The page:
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Favorite Edition Rewind: 2003

[The Wrens - The Meadowlands]

A decade ago, I wrote a series of entries ranking my favorite albums from 1985 to 2004. My collection has expanded greatly since then, particularly in the last five years. So I wanted to see what has changed in 10 years.

Back in February, I argued 2002 was an important year in music of the 2000s. 2003 is no slouch in that regard either. The list from that year sees no major changes.

  1. Shiina Ringo, Karuki Zaamen Kuri no Hana
  2. ACO, Irony
  3. Molotov, Dance and Dense Denso
  4. Café Tacuba, Cuatro Caminos
  5. ART-SCHOOL, LOVE/HATE
  6. Sasagawa Miwa, Jijitsu
  7. bloodthirsty butchers, Kouya ni Okeru bloodthirsty butchers
  8. Bonnie Pink, Present
  9. downy, untitled third album
  10. Explosions in the Sky, The Earth Is Not a Cold, Dead Place

Other favorites from the year:

  • Outkast, Speakerboxxx/The Love Below
  • Death Cab for Cutie, Transatlanticism
  • Bleach, Bleach
  • The Postal Service, Give Up
  • NUMBER GIRL, Sapporo OMOIDE IN MY HEAD Joutai
  • Onitsuka Chihiro, Sugar High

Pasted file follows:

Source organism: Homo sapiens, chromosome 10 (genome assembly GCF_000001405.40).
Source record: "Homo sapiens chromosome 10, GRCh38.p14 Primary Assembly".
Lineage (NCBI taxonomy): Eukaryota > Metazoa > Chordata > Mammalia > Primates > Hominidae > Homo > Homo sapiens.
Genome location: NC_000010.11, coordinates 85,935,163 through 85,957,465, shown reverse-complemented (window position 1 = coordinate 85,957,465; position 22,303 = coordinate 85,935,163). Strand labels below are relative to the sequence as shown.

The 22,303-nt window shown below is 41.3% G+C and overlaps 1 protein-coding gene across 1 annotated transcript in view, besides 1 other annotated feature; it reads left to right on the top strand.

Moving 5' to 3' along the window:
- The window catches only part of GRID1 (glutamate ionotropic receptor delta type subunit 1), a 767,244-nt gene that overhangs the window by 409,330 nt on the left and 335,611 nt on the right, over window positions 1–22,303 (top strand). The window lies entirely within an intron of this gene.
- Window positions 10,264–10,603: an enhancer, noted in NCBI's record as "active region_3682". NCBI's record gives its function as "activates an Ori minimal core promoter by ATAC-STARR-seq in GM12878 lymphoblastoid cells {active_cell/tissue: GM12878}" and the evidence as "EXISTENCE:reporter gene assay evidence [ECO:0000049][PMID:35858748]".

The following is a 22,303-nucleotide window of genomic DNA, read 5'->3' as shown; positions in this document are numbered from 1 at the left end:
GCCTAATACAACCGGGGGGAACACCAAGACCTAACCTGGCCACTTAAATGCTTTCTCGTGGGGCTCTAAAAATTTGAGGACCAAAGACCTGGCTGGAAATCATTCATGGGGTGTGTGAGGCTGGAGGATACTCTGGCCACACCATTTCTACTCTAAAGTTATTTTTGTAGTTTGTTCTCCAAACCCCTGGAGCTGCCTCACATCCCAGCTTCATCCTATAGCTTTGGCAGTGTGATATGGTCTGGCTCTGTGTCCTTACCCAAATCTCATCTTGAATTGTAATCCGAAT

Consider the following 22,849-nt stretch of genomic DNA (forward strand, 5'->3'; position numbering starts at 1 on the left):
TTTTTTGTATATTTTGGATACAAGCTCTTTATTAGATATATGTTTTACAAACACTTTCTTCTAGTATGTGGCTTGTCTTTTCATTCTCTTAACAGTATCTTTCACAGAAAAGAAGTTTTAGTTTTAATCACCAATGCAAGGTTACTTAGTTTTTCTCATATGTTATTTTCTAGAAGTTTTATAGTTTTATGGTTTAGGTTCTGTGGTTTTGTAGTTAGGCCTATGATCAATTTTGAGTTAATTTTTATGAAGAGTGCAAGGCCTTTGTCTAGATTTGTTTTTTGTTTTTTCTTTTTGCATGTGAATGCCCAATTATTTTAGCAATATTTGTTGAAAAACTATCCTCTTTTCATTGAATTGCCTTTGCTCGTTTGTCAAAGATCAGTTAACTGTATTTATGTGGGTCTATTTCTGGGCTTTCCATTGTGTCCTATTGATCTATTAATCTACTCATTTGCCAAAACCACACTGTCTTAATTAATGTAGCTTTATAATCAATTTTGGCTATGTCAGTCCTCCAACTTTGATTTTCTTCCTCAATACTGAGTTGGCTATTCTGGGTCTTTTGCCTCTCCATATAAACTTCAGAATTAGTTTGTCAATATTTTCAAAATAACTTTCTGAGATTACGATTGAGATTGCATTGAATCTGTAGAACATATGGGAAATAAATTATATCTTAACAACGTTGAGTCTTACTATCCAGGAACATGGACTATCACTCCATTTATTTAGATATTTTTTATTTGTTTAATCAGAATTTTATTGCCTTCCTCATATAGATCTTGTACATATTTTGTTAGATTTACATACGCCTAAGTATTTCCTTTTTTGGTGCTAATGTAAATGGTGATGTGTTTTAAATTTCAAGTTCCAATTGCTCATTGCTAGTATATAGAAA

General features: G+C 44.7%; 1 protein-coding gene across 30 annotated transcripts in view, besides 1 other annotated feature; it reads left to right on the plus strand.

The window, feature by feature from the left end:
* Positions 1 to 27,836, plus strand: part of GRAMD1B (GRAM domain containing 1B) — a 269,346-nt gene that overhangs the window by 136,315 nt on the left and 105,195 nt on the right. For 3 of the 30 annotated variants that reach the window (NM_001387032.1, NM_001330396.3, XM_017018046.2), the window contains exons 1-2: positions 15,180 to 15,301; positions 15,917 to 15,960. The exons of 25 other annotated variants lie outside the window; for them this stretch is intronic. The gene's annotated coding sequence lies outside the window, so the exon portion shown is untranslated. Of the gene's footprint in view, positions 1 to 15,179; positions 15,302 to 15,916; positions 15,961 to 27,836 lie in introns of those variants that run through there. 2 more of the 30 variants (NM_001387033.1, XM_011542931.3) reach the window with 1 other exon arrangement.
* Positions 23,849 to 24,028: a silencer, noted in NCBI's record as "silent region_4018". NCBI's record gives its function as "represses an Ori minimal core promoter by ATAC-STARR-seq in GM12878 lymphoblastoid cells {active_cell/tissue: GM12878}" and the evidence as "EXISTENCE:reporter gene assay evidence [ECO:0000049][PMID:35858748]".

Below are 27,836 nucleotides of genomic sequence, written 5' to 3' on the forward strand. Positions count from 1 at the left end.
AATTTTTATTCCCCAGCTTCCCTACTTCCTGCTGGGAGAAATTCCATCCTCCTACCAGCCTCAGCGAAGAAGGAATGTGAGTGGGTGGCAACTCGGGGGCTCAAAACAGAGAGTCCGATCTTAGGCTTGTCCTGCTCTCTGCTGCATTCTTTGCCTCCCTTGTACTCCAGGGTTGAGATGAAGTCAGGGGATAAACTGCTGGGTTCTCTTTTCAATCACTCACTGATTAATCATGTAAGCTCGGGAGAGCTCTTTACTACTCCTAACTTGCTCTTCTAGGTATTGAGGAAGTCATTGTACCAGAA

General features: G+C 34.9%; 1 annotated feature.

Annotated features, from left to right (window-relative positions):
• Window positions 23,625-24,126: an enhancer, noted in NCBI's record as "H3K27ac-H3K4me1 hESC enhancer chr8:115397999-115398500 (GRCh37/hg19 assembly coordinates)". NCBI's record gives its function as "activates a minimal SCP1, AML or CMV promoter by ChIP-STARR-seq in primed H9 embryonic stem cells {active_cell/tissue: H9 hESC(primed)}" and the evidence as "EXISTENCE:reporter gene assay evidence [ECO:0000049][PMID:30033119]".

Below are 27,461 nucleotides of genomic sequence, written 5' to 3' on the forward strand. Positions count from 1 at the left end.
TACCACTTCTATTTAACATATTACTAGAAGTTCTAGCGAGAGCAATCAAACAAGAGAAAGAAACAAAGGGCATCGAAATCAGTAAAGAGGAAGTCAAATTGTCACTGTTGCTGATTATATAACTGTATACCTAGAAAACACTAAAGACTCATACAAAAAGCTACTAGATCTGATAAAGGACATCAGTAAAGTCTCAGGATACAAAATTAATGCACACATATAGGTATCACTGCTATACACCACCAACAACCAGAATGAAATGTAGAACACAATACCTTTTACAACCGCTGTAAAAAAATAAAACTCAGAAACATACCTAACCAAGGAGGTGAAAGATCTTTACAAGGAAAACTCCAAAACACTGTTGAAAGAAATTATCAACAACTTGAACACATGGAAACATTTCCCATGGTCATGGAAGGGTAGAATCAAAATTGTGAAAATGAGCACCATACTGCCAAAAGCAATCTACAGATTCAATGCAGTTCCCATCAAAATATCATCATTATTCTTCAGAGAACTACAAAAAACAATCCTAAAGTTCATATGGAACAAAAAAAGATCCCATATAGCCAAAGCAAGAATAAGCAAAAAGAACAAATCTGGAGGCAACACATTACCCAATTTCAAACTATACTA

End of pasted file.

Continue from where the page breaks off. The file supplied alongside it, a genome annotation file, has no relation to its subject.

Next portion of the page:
• Original Cast Recording, Avenue Q
  • Emmylou Harris, Stumble Into Grace
  • NIRGILIS, Tennis
  • Rufus Wainwright, Want One
  • Hayashi Asuca, Saki
  • Caitlin Cary, I’m Staying Out
  • The Bad Plus, These Are the Vistas
  • DJ Krush, Shinsou ~Message from the Depth~
  • Benjamin Gibbard / Andrew Kenny, Home, Vol. 5
  • The Wrens, The Meadowlands
  • Longwave, The Strangest Things

The only change is switching out Explosions in the Sky for Outkast, and the extended list adds the Wrens and Longwave.

I was working at Waterloo Records in 2003, and legitimate download services hadn’t gotten off the ground yet to stem the tide of rampant file sharing. So I was discovering a lot of great music through word of mouth and on the job.

While I’ve added a number of 2003 titles to my collection in the following years, few have edged their way into this already crowded field.

So I guess I’m pretty set where 2003 is concerned.

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Favorite Edition 2018: Year half

[Janelle Monáe - Dirty Computer]

It’s time we turn this list around. Instead of tracking the favorite new releases of 2018, I’ll start with my favorite catalog discoveries. The vast majority of my listening these days is old music that’s new to me, so let’s pretend no longer I have a read on anything current.

Catalog